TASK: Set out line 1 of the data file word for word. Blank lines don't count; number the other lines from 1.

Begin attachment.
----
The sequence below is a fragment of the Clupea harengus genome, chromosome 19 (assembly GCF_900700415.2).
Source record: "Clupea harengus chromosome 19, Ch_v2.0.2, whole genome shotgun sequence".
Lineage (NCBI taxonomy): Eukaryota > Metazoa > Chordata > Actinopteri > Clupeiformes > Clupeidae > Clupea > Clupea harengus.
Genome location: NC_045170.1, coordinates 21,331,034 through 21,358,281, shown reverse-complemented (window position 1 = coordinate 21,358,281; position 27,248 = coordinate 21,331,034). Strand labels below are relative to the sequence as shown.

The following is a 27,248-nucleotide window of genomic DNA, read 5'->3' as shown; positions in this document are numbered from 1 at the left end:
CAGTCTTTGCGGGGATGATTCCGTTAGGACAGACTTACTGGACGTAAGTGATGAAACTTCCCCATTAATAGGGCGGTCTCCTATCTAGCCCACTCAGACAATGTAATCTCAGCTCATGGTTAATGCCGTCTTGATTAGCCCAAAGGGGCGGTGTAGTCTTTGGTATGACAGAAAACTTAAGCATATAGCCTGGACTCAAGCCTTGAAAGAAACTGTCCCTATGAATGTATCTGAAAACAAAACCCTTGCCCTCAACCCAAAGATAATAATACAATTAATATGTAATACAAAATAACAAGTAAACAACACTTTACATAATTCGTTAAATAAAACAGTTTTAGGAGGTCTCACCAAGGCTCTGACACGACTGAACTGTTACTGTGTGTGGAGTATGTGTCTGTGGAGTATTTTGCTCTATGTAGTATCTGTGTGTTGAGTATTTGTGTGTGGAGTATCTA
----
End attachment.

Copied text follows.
The sequence below is a fragment of the Clupea harengus genome, chromosome 19 (assembly GCF_900700415.2).